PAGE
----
Briefly Noted: June 2014

An ultra-secretive left-wing money machine for super-rich radicals is bringing more representatives of Big Labor into the fold, in hopes of preventing a possible Republican takeover of the U.S. Senate this November. New members of the George Soros-dominated Democracy Alliance identified by the Washington Free Beacon are Noel Beasley, president of Workers United, a textile union affiliated with the Service Employees International Union (SEIU), and Keith Mestrich, president of the union-owned Amalgamated Bank. Other new members from Big Labor include Larry Cohen, president of the Communications Workers of America, and Randi Weingarten, president of the American Federation of Teachers. The names of the members were found on an official Alliance document Soros’s son Jonathan left behind at the group’s meeting in the Chicago Ritz hotel.

Other new members of the Democracy Alliance, a donors’ collaborative focused on funding left-wing political infrastructure, include Adam Abram (insurance and real estate), Rick Segal (financial services), and Paul Boskind (behavioral health). Among the heirs and heiresses to recently join the group are Amy Goldman (real estate), Henry van Ameringen (manufacturing), and New School professor Philip Munger, son of Berkshire Hathaway vice chairman Charles Munger.

Judicial Watch released a new batch of internal IRS documents revealing that the agency’s handling of applications from Tea Party nonprofits was directed out of the agency’s headquarters in Washington, D.C., contrary to earlier official denials by the White House. The documents also show extensive pressure on the IRS by Sen. Carl Levin (D-Mich.) to shut down conservative-leaning tax-exempt organizations. The IRS emails by then-tax exempt division chief Lois Lerner detail her misleading explanations to investigators about the targeting of Tea Party organizations. The documents were handed over because Judicial Watch filed an October 2013 Freedom of Information Act (FoIA) lawsuit after the agency failed to respond to four FoIA requests dating back to May 2013.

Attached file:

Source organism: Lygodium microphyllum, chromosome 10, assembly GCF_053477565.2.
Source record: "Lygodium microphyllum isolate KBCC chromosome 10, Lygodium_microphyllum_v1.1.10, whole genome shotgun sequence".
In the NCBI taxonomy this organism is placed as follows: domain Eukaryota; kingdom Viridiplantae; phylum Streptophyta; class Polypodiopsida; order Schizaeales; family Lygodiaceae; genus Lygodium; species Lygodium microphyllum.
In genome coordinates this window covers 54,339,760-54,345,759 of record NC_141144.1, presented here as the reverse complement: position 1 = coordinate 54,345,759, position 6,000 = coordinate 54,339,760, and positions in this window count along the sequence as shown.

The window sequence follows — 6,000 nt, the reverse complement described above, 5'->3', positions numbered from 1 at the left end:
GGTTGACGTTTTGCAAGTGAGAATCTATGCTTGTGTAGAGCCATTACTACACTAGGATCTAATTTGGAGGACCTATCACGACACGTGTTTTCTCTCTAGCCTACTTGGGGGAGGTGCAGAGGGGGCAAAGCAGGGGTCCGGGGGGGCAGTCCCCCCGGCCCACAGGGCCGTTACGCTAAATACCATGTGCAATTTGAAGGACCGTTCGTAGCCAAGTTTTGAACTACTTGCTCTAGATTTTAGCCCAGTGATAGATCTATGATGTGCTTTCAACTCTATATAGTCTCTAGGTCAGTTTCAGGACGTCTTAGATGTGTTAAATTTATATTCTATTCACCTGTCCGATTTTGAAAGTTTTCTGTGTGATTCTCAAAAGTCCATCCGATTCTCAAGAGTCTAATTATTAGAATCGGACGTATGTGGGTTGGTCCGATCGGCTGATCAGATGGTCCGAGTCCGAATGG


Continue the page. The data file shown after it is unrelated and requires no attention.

The Internal Revenue Service revoked the charitable status of a conservative nonprofit group that disseminated statements critical of Democrats Hillary Clinton and John Kerry a decade ago. The Patrick Henry Center for Individual Liberty headquartered in Manassas, Virginia, “has shown a pattern of deliberate and consistent intervention in political campaigns” and issued “repeated statements supporting or opposing various candidates by expressing its opinion of the respective candidate’s character and qualifications,” according to an IRS determination. The tax agency found that the group functioned as an “action organization” by publishing alerts on its website for columns written by its president, former FBI agent Gary Aldrich, in which he was harshly critical of Clinton and Kerry, who at the time were both U.S. senators. The ruling takes effect July 1 unless appealed by the group.

Former Homeland Security Secretary Tom Ridge quit Michael Bloomberg’s new gun control group, delivering a setback for the former New York mayor after he said he will spend $50 million on efforts associated with the group and this year’s midterm elections, according to reports. A Ridge spokesman said the former Bush administration cabinet member does not want to be part of an attack on gun rights by the new group, which is called “Everytown for Gun Safety.” “When I signed on as an adviser to Everytown, I looked forward to a thoughtful and provocative discussion about the toll gun violence takes on Americans,” Ridge said. “After consultation with Everytown, I have decided that I am uncomfortable with their expected electoral work.” Bloomberg’s other anti-Second Amendment group, Mayors Against Illegal Guns, was profiled in the March 2014 Organization Trends.

We grieve a longtime supporter of CRC, Kenneth Y. Tomlinson, who died at the age of 69. Tomlinson spent most of his life at the Reader’s Digest, where he retired as editor in chief in 1996. President Reagan nominated him to be director of the Voice of America, and President Clinton named him to the board of the Corporation for Public Broadcasting. Our condolences to his wife of 39 years, Rebecca Moore Tomlinson, and his family.

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